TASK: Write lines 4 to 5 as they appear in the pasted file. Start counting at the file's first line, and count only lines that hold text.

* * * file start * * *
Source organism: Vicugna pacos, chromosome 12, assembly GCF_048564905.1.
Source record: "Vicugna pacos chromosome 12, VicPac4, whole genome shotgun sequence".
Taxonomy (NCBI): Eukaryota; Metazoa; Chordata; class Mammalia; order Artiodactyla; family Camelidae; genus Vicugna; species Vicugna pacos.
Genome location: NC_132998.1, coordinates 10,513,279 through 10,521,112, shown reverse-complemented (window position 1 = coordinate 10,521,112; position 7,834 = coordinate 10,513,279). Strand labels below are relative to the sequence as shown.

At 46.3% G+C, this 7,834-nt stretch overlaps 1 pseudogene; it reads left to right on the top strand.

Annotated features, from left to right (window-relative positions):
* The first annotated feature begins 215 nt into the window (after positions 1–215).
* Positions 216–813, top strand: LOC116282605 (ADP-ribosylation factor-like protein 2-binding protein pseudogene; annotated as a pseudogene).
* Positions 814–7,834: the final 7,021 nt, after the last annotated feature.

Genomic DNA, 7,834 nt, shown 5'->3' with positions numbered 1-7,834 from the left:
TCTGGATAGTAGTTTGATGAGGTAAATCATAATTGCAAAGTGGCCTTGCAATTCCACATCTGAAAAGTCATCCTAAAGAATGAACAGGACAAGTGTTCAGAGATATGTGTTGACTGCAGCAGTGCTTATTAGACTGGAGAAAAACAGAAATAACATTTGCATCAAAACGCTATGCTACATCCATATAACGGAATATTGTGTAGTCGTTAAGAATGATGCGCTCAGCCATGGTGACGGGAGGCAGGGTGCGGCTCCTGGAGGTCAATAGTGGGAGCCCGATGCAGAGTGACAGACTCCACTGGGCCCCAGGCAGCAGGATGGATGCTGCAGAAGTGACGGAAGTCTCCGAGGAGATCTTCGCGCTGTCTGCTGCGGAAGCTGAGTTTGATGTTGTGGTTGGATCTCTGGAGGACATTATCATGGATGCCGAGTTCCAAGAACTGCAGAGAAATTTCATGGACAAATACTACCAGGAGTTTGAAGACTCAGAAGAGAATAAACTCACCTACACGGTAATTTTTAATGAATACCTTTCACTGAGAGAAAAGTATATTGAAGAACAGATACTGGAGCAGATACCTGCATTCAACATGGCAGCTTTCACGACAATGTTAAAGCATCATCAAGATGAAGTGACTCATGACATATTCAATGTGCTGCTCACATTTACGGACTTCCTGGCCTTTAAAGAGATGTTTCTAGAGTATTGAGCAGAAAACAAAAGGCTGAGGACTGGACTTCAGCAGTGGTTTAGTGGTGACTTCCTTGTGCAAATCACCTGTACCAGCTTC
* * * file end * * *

Genome location: NC_132998.1, coordinates 10,513,279 through 10,521,112, shown reverse-complemented (window position 1 = coordinate 10,521,112; position 7,834 = coordinate 10,513,279). Strand labels below are relative to the sequence as shown.

At 46.3% G+C, this 7,834-nt stretch overlaps 1 pseudogene; it reads left to right on the top strand.